I guess I'm so greedy that I want to make scientific study and philosophical study run meanwhile. Option (2) to me is more of a technical question that how to find relevant philosophers that need my knowledge of modeling. I can imagine many philosophers collaborating with scientists, (that's why I think of this option), and scientists working with philosophers. However, it's always A looking for B for A's study, while my case is like B looking for A who wants B for A's study. How can I positively find someone to collaborate with?

By the way, how do you philosophers think about complexity or emergence? I think they might be the key to harmonize lots of philosophical conflicts (or maybe it's just my illusion from my daily thinking). But I haven't seen many serious discussions on them (maybe I searched in the wrong way, which is why I need a professional training.) I see some philosophical discussions taking them as an excuse. I only know a book by Nicholas Rescher, but I don't know follow-up studies.

David Kinney

Yn, there is a *lot* of recent philosophy of science that is adjacent to both the quantitative study of collective behavior and complexity science. For collective behavior, especially in humans, I'd start by looking at some of the papers by people like Cailin O'Connor and Kevin Zollman, and their collaborators. For complexity science there are a lot of possible entry points, but one good one is Angela Potochnik's 2017 book "Idealization and the Aims of Science." Once travel restrictions due to COVID start to loosen, if you're able to get some travel funding, you may want to try submitting proposals for posters or talks at some philosophy of science conferences (PSA, EPSA, etc.), so that you have the opportunity to chat with some philosophers of science, especially more junior people who will often have the most exciting projects. One thing to keep in mind is that many philosophers working in this field have pretty good command of some of the main mathematical models used, so it may not be a case of philosophers "need[ing] your knowledge of modeling," but rather two people from different fields working together on a common interest, without worrying so much about who has a PhD in what.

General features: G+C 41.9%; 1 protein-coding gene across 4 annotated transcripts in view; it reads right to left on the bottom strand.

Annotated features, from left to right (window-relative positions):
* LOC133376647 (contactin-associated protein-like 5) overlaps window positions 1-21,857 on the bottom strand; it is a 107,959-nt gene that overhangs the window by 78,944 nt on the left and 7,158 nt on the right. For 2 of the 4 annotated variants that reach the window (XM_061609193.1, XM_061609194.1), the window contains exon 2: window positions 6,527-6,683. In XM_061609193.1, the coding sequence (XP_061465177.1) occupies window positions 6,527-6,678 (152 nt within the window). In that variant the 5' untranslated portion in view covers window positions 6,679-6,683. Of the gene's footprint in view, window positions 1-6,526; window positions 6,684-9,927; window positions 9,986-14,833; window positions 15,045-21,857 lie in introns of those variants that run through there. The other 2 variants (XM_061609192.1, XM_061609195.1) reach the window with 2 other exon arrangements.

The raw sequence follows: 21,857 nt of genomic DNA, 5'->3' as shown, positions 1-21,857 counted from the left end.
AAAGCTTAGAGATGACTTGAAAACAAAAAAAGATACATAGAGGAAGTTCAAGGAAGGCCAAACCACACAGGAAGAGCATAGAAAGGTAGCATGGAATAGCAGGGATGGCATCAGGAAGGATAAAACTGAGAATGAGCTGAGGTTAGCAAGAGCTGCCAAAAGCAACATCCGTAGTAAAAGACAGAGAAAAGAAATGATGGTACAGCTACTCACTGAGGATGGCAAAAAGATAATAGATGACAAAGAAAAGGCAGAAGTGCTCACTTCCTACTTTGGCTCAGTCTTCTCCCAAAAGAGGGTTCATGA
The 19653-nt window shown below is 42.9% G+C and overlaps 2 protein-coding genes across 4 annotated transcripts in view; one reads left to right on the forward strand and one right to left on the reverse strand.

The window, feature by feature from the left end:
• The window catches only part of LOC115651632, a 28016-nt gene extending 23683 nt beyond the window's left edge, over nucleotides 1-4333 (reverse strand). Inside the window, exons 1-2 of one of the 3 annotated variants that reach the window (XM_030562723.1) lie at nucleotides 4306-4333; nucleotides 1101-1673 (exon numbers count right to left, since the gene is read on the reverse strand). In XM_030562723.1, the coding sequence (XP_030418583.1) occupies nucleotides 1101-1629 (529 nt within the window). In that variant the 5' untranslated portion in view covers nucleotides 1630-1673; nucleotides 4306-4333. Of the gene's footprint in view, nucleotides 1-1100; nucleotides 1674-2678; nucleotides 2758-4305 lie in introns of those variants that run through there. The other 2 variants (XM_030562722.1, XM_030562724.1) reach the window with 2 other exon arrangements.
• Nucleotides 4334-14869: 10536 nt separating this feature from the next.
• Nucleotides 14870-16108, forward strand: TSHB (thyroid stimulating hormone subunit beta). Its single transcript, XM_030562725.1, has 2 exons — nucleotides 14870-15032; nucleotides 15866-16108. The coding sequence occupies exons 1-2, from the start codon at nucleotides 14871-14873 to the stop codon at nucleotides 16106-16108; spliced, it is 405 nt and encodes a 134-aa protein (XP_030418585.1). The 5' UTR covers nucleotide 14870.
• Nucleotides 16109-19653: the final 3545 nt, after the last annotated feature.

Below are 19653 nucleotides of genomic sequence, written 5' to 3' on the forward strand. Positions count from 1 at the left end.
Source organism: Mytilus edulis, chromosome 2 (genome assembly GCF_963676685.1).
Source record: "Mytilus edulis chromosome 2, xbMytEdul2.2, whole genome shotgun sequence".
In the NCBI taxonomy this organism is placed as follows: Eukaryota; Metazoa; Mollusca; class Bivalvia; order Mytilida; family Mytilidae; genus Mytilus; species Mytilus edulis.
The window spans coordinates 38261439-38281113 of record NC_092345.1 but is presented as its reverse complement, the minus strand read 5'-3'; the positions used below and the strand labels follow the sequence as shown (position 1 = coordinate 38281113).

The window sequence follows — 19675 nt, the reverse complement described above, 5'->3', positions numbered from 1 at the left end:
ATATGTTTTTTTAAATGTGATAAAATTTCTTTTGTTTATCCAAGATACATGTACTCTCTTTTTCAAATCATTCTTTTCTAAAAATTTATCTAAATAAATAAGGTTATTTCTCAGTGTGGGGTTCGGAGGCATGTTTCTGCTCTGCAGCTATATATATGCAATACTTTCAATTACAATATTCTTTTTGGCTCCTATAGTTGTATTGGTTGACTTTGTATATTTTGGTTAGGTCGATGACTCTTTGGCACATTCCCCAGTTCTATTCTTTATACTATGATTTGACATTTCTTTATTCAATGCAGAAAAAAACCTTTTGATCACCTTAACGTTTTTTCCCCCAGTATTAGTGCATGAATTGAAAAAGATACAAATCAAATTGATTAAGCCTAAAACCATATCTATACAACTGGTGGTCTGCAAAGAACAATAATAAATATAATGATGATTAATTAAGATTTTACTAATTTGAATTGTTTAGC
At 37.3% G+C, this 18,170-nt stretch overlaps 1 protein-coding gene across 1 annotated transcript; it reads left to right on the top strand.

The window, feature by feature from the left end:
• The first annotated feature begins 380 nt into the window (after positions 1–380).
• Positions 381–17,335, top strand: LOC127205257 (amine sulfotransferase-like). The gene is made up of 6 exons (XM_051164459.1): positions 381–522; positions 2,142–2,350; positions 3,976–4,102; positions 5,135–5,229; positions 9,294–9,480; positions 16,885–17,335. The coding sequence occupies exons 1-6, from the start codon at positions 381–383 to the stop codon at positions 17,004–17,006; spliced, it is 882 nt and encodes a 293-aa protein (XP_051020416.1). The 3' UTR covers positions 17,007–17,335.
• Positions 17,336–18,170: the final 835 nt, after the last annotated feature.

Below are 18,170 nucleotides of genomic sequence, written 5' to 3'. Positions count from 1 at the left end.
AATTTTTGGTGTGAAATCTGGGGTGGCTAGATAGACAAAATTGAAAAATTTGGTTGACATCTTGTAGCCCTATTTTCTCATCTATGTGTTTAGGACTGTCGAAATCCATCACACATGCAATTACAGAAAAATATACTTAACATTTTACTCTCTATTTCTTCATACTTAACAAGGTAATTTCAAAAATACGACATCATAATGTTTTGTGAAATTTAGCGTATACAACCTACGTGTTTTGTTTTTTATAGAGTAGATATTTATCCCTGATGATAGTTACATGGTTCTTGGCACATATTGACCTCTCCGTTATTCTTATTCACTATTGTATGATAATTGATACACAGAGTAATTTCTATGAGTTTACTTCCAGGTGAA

Yn

Thanks, David! By "need my knowledge", I wasn't meant to underestimate anyone, what I wanted to say actually was "need someone with my knowledge".

You are suggesting entry points in the philosophy of science, which is the most possible way for me. And I will definitely look into the names and the book.